And it was just my luck to get a Latin honors students with whom I could expand my skills and learn so much about her world.

Today someone asked me how I was doing. I said, “I feel like a character on the I Love Lucy shows.”

The lady replied, “Without the soundtrack?”

Yeah – without the “sound-track”. But I’m looking forward to the final exam. After all, this is Latin.

And Laney Fox was first runner-up in the Deaf Texas Beauty Pageant. Yes, I am honored to be embraced within the deaf and HOH world. She and I are excited to share our passion for this technology with each of you.

Next we write Laney’s experiences and thoughts about receiving CART. Laney, “I want to share to help others. I really do.” Laney insists on sharing – as do I.

Monette, named the Court Reporting Whisperer by students, may be reached:  Monette.purplebooks@CRRbooks.com

Purple Books – Court Reporter Reference Books & CDs: www.CRRbooks.com   * Advance skills, pass NCRA and State exams the 1st time

Monette Benoit, B. B.A., CCR, CRI, CPE, Paralegal, CART Captioner, Instructor, Consultant, Columnist

Since 1990: Multiple Title Author of Books & Purple Books Test Prep for the Court Reporting, CART Captioning Profession

An American RealTime/Captioning Services, LLC: www.ARTCS.com        Blog: Monette’s Musings, www.monettebenoit.com

Have you failed NCRA’s RPR, RDR, or a State exam?  More than once?   Purple Books “Done in One” has a 98% successful pass rate on exams with sets as evidenced by thousands of students and professionals who pass their RPR, CSR, and RDR exams on the first test.   Testimonials: www.CRRbooks.com.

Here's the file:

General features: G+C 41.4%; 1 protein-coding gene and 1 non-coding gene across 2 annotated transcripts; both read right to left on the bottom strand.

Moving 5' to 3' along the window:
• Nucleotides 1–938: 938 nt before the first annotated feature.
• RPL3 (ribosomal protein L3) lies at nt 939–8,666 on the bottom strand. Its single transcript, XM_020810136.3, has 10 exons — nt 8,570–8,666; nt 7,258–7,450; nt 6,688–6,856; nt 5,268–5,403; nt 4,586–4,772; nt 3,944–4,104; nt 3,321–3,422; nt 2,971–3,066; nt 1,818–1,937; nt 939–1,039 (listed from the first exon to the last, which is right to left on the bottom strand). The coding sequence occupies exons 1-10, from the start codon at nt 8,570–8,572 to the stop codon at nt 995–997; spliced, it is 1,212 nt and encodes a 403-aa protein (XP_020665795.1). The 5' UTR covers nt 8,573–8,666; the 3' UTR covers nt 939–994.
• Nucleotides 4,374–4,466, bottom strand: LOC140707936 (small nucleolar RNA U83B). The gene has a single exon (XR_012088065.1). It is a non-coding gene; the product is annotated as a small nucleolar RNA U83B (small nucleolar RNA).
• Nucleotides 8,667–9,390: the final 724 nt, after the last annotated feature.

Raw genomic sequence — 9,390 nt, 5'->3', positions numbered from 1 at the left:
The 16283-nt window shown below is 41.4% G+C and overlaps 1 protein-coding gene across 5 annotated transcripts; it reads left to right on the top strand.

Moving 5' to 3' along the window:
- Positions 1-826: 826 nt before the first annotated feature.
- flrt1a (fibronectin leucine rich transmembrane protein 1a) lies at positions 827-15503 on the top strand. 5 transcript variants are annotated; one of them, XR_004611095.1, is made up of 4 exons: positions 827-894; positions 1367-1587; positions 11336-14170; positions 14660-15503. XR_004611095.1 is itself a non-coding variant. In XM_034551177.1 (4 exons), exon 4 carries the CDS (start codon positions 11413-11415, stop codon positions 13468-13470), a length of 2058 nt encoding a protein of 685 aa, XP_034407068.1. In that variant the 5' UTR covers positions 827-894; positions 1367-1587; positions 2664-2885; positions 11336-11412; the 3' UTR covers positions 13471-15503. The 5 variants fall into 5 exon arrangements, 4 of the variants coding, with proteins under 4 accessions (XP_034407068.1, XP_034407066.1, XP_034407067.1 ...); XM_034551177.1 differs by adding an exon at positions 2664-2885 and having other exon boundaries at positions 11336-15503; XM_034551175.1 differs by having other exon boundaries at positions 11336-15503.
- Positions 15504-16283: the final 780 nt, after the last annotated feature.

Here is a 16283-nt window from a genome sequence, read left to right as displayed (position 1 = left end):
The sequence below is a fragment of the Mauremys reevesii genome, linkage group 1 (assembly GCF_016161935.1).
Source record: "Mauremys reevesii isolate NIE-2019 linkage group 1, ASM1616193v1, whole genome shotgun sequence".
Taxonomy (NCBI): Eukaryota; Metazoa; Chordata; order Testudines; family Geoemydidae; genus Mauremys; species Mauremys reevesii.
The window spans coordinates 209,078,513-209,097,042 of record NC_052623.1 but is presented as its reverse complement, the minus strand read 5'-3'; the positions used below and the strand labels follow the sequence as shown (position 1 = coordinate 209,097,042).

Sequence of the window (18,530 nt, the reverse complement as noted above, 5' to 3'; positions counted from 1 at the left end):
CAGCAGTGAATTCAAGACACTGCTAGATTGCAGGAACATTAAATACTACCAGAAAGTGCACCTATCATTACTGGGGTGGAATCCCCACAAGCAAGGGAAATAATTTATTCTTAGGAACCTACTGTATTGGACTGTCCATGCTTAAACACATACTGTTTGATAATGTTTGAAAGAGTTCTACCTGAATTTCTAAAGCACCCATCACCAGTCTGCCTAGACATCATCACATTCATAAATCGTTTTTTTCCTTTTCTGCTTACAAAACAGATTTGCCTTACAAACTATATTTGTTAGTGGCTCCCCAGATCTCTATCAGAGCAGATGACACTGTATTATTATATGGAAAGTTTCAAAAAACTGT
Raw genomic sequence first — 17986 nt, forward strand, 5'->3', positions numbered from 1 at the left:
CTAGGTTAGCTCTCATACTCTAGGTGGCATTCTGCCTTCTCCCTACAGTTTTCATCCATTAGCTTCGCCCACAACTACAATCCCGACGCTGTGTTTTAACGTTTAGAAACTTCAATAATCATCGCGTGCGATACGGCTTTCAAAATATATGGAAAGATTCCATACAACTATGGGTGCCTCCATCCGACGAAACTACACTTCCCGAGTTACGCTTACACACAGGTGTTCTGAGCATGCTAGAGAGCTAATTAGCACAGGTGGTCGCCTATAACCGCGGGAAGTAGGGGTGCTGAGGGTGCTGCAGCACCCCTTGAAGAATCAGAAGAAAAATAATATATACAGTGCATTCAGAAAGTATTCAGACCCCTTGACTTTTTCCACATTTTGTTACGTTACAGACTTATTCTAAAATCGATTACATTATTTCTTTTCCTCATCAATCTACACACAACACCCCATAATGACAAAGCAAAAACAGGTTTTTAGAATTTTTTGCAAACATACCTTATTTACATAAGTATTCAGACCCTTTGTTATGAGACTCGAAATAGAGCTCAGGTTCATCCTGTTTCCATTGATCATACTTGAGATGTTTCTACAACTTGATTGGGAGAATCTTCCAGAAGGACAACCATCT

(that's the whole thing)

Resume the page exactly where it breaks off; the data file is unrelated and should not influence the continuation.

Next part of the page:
Reach Your Goals:  http://crrbooks.com/index.php?cPath=29  Where do you want to go? Specific custom-designed guidance will efficiently assist you!

About Monette Benoit:    As a 30+ year court reporter, CART captioner, author of NCRA and State test-prep material, instructor, public speaker, Monette Benoit has taught multiple theories, academics, all speed classes, and 225-homeroom within NCRA-approved schools and a community college. She understands challenges many adults face in our industry.

In 1993, she began to CART caption to a large screen for a Deaf mass, San Antonio, Texas.  Wonderful opportunities then presented from Big D, Little D, Oral Deaf, HOH consumers -each with special moments.

Monette Benoit has worked with thousands of professionals, court reporters, CART captioners, students, instructors. She has helped to create new court reporting training programs, worked with federal grants, and assisted instructors in developing curriculum for both in-class and at-home students.